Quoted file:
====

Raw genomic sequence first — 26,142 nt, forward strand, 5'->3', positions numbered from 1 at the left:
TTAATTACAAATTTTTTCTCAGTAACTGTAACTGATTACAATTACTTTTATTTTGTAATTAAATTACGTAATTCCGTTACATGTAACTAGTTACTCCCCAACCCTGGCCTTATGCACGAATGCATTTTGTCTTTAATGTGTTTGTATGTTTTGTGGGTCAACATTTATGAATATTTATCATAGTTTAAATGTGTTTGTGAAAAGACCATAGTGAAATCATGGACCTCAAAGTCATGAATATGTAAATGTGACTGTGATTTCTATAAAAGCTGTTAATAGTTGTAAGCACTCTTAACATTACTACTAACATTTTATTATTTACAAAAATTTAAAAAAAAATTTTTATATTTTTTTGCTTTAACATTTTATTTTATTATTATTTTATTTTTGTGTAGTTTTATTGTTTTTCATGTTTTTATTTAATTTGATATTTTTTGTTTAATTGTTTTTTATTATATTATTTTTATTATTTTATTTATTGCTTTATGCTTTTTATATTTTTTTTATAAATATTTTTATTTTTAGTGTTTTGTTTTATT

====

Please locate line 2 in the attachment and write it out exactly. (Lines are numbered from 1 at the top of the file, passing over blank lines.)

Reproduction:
TTAATTACAAATTTTTTCTCAGTAACTGTAACTGATTACAATTACTTTTATTTTGTAATTAAATTACGTAATTCCGTTACATGTAACTAGTTACTCCCCAACCCTGGCCTTATGCACGAATGCATTTTGTCTTTAATGTGTTTGTATGTTTTGTGGGTCAACATTTATGAATATTTATCATAGTTTAAATGTGTTTGTGAAAAGACCATAGTGAAATCATGGACCTCAAAGTCATGAATATGTAAATGTGACTGTGATTTCTATAAAAGCTGTTAATAGTTGTAAGCACTCTTAACATTACTACTAACATTTTATTATTTACAAAAATTTAAAAAAAAATTTTTATATTTTTTTGCTTTAACATTTTATTTTATTATTATTTTATTTTTGTGTAGTTTTATTGTTTTTCATGTTTTTATTTAATTTGATATTTTTTGTTTAATTGTTTTTTATTATATTATTTTTATTATTTTATTTATTGCTTTATGCTTTTTATATTTTTTTTATAAATATTTTTATTTTTAGTGTTTTGTTTTATT